- Cut off the water supply to your toilet.
- Turn the knob at the backside of the toilet clockwise to tighten it.
- Drain water from the toilet tank by flushing it. It causes the flush lever to pull the chain, which in turn lifts the flapper valve.
- Hand-lift the valve with the broken chain.
- Replace the broken and attach the new one to the flush lever bar.
- Slide the chain onto the metal clip and tighten it using needle-nose pliers.
- Fix the broken connections across the chain.
- Slide the two middle sections back together and re-bend the links with needle-nose pliers.
- Slip the metal ring into the opening atop the flapper valve.
- Using needle-nose pliers, fasten the remaining chain link to the uncovered ring.
- Install the metal clip at the end of the flush lever bar after threading the other end of the chain through it.
- Adjust the clip to attain the correct chain length.
- Rotate the knob at the back of the toilet anticlockwise to restore the water supply, then replace the toilet tank cover.
4. Low Water Levels In The Toilet Tank
American Standard toilets come with tanks with marks showing where the water level should reach. The level of water level should be one inch under the overflow tube.
Your toilet will experience flushing problems when the refilled water fails to reach the mark; this reduces your unit’s flushing power.
Moreover, having water below the water level indicator will close the flush valve partly, causing partial flushes. Besides low water levels, your toilet tank could harbor elements that prevent it from refilling.
- First, check the water level in your toilet.
- Ensure the water reaches the water level indicator in the tank (or set it one inch below the overflow tube). You can verify with the manual that came with the unit.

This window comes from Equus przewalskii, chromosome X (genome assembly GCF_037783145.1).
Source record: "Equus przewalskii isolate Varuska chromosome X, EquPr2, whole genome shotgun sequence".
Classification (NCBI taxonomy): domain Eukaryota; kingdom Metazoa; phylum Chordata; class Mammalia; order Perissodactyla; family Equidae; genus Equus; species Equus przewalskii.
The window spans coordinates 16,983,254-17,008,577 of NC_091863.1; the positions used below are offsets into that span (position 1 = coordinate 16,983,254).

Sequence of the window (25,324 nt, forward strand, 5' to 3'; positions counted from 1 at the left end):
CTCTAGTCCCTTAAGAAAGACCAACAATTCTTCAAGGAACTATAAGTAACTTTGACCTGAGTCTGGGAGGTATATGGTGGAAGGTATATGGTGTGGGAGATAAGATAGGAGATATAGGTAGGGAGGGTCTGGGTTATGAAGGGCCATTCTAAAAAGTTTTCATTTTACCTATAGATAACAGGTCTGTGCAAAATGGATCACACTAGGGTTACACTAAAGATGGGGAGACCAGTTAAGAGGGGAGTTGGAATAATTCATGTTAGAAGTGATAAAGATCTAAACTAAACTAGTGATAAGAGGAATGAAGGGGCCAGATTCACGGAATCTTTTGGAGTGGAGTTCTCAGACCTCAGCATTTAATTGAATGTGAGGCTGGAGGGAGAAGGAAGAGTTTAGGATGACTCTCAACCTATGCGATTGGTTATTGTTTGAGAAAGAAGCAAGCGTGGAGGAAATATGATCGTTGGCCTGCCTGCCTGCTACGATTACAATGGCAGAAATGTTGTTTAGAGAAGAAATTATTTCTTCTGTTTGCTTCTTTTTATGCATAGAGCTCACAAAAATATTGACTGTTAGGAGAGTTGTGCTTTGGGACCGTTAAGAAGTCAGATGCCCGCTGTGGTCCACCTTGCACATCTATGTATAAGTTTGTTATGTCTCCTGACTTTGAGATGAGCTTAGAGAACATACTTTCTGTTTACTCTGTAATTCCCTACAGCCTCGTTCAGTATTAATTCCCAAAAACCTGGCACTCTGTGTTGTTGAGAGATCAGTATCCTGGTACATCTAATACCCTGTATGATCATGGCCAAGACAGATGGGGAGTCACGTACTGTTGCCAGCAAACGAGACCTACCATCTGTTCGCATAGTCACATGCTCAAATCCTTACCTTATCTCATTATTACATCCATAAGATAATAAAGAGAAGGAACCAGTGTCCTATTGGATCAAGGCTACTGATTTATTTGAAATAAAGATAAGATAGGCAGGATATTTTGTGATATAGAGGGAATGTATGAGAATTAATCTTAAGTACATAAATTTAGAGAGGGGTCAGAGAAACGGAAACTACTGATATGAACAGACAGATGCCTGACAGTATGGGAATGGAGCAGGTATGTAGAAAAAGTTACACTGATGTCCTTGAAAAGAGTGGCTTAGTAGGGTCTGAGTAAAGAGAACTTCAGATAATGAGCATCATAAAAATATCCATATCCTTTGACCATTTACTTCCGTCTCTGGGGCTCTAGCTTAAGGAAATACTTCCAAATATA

- Turn on the flush valve, then flush the toilet bowl.
- Adjust the rubber ball float by bending the handle upwards (slightly).
- Move the metal clip of the intake assembly upwards.
- You can also turn the float adjustment screw clockwise to raise the water level.
5. Clogged Inlet Holes
If you live in a neighborhood with hard water, your toilet could be susceptible to the accumulation of bacteria and mineral deposits. They clog the inlet holes, causing less water to get into the bowl and ultimately disabling flushing operations.
- Cut off the water supply and flush the toilet to drain the tank.
- Use Lime-A-Way or vinegar to clean the open valve.
- If you use white vinegar, measure 10-12 ounces and heat it to 49 degrees.
- Next, get a funnel and pour the vinegar into the overflow tube.
- Stay away from the toilet for a few hours to allow the vinegar to work on the mineral deposits.
- Turn the valve back on to ensure you have a normal water flow.
- Flush the toilet. If this does not clear the clog, use an Allen wrench to remove lingering mineral deposits.
- After clearing the mineral residues, consider using water softeners to limit the effects of hard water.
6. Poor Toilet Drain Pipe Design
How you install a toilet drain pipe will determine how your toilet flushes. Professionals recommend downward-sloping drain pipes for wastewater to get into the bowl, the pipes, and then the sewer line.
Anything contrary will pool water in the pipes and create an obstruction. It will trigger flushing problems because water from the bowl will not bypass the impediment.
Get certified plumbers to redesign the drain pipe.
7. Faulty Flapper
The flapper is the rubber seal covering the hole in the toilet tank. It allows water to flow down the bowl to facilitate flushing and refilling.
When the flapper is old, damaged, or warped, it will not close the hole in the tank to allow flushing and refilling. In addition, the incorrect flapper chain length will cause leaking and reduce the water available for flushing.
- Adjust the length of the flapper chain, making sure it is 1/2 an inch slack.
- Replace the old and damaged flapper.
- Contact a plumber in case of uncertainty.
What Is The Cause of My American Standard Toilet’s Improper Flushing?
You can trace improper flushing to problems with the flapper, clogged drain, and low water levels in the tank.
Final Remarks on American Standard Toilet Flushing Problems
American Standard is a household name in toilet manufacturing, touted for excellent fixtures. However, its toilets could suffer flushing problems like ghost flushing, weak flushing, low water levels, and more.
Refer to the post to diagnose and fix American Standard flushing problems.